Vegan Setback

So I’d been plugging along with my awesome little vegan life. Everything was delightful and I was even beginning to maybe grow accustomed to ice cream that tastes like coconut. And then it all went to shit.

I worked from home Tuesday and spent what felt like the whole day making separate meals for Soren and for me. Then yesterday Ben made breakfast burritos for dinner. He was making a bunch of them (he brings some to work to share with coworkers) and it’s a pretty elaborate process that takes up a lot of kitchen space. The original plan was for me to have pudla, which is great, but I had pudla on Sunday and don’t want to get tired of it already.

So I was going to make vegan pesto, but I was kind of grumpy and tired and I started to get the food processor out and there was like no room on the counter and I had a little meltdown. I wanted something good! And homemade! Not another frozen fake chicken patty or whatever.

Then I was all, holy shit, I can’t live like this with all these separate meals. This is such a pain in the ass and I’ve been spending so much time thinking about and preparing food and just . . . just . . . fuck it!

So I said, “I give up! I can’t do this!” I had a goddamn breakfast burrito, with eggs and cheddar. And I sulked the whole time, super dramatic style. After dinner, I moved my Becoming Vegan book to a shelf where I wouldn’t have to see it all the time. I told Ben we should order pizza on Saturday.

And then I just felt like shit. The burrito was yummy, but the totality of the circumstances left me feeling sad and like a complete failure. Ben suggested — and people always suggest — being an almost vegan, or just having dairy once in a while. But what I’ve learned from my very short time of trying to be vegan is that it doesn’t really work that way. I mean, maybe it does for some people, but for me, I think it has to be all or nothing. I either eat dairy products or I don’t. If I eat them some of the time, what’s my motivation to not eat them the other times? I don’t even think that makes sense, but that’s what it’s like in my head.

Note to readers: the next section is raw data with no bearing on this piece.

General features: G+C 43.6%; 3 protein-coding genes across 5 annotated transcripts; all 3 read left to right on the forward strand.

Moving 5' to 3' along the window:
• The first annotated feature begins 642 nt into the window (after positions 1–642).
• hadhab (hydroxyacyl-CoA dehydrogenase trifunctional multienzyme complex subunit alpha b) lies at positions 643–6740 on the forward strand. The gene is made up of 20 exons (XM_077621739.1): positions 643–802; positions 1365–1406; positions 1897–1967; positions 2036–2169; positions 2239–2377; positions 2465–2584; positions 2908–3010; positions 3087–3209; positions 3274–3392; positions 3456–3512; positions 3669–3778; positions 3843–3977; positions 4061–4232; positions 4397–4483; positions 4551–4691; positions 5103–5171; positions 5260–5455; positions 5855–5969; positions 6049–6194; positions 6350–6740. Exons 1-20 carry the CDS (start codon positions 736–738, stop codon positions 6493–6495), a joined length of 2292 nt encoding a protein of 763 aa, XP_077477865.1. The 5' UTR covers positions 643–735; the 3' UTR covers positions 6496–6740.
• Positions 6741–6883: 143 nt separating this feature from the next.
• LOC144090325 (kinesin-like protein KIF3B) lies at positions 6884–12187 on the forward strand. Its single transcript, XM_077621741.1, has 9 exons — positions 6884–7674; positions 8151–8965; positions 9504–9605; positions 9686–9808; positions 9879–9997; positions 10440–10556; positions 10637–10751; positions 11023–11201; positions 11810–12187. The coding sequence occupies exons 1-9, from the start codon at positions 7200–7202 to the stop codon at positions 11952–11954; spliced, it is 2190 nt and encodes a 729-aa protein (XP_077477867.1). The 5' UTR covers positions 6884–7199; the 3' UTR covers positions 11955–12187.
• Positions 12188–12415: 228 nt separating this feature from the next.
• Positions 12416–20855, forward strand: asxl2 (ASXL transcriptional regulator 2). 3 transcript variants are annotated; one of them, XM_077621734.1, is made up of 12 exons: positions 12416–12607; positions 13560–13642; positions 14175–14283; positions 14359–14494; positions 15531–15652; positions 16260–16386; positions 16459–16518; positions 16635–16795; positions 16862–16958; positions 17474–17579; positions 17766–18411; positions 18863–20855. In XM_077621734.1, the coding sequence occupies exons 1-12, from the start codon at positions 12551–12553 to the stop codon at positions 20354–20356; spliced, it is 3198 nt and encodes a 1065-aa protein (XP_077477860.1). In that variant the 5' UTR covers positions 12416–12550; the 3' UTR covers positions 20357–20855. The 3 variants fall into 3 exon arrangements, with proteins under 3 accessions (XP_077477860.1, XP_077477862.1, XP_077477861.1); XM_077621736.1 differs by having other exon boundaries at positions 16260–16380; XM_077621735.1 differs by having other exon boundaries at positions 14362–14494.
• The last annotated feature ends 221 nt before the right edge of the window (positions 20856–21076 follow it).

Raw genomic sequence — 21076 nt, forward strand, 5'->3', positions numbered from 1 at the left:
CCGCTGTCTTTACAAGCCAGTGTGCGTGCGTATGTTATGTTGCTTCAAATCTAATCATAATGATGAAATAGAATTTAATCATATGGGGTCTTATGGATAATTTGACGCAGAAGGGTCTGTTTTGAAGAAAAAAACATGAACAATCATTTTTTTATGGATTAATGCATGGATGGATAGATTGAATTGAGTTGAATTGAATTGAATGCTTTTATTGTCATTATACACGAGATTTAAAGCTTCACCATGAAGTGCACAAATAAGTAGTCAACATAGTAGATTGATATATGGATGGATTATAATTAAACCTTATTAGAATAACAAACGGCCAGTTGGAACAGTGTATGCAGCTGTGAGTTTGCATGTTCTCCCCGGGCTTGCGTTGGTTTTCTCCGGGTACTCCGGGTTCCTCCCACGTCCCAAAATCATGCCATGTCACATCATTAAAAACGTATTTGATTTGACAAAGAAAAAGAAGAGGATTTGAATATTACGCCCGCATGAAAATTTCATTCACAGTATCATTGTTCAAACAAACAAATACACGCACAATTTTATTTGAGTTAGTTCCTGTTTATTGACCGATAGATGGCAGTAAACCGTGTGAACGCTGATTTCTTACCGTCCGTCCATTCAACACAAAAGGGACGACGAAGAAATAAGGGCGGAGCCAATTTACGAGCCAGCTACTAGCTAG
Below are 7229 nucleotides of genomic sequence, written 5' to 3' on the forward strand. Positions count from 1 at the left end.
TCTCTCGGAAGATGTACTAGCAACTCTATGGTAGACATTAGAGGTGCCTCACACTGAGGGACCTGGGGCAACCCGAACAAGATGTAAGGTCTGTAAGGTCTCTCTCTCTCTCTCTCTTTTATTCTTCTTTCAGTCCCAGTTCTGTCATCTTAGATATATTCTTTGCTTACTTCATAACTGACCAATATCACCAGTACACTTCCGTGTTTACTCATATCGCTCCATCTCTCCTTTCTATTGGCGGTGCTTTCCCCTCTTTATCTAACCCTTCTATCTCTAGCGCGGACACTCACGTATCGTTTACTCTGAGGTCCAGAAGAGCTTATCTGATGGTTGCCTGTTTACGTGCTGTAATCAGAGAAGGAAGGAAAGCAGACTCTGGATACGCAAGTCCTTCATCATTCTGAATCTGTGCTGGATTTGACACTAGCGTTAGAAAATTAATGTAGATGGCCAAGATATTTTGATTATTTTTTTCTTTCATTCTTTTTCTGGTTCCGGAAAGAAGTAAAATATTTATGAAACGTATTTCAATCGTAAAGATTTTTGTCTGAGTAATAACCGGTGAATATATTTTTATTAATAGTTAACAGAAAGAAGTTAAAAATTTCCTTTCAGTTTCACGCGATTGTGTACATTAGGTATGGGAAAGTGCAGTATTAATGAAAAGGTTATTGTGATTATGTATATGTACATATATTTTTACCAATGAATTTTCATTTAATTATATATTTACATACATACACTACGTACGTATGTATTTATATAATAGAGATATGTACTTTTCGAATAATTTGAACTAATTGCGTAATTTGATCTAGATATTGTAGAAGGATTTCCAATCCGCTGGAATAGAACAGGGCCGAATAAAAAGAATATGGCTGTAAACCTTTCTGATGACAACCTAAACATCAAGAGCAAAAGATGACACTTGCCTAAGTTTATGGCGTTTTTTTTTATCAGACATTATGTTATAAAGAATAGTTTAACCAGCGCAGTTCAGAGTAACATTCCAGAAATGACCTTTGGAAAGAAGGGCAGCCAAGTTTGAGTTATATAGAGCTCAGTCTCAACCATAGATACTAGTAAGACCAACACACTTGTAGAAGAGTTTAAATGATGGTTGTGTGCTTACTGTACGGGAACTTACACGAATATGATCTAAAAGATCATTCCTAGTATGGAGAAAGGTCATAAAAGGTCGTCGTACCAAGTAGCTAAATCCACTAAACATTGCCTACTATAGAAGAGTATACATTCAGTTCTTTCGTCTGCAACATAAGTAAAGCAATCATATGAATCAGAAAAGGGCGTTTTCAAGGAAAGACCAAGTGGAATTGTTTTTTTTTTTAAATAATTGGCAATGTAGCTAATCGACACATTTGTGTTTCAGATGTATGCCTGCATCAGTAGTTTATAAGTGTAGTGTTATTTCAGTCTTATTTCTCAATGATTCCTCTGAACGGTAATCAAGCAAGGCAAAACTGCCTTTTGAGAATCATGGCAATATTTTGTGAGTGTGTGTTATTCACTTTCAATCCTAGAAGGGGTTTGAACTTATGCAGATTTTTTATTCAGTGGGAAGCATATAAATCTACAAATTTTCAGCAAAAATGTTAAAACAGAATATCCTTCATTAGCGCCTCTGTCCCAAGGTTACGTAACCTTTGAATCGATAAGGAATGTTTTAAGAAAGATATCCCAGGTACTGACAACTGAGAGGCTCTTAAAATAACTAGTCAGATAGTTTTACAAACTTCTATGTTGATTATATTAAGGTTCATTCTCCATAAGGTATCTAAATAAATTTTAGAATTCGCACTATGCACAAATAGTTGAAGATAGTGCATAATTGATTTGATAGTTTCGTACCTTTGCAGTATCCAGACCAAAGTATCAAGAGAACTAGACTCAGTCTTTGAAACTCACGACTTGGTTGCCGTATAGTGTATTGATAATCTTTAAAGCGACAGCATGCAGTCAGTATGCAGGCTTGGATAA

While trying to transition to veganism, I’ve been reading a few vegan blogs. They’re good for getting recipe ideas and stuff, but more often than not, they’re kind of disheartening, too. All these vegan bloggers (at least the ones I’ve found) are, like, professional vegans. They make their living by being vegan. Everyone they know is vegan. They live in and travel to exceptionally vegan-friendly locations. They go to vegan conferences. They go to vegan schools! They go to vegan churches! They go to vegan institutional learning facilities!1

And my life isn’t like that at all. I know exactly one vegan in real life. My husband isn’t vegan. My kid isn’t vegan. He likes a lot of vegan food, but he likes a lot of non-vegan food, too, and I don’t feel right about taking those things away from him. It’s harder to get together with non-vegan friends (which is all of them) to have meals, and I generally feel like a pain in the ass. Not that being a pain in the ass bothers me much, but when you add that to making all these separate meals at home and remembering to read labels to check for hidden dairy ingredients where it wouldn’t even occur to you they’d be and thinking about how to make ice cream that doesn’t taste like goddamn coconut . . . it all just feels like a bit much.

But at this point, I’d rather try harder than accept failure. So I’m going to try harder. I’ve already planned our picnic dinner for Sunday: spicy chickpea salad, three-seed bread, sun-dried tomato and basil “cheese,” and beer. And maybe pie, which most definitely will not taste like coconut.

Veganize It: My Signature Pizza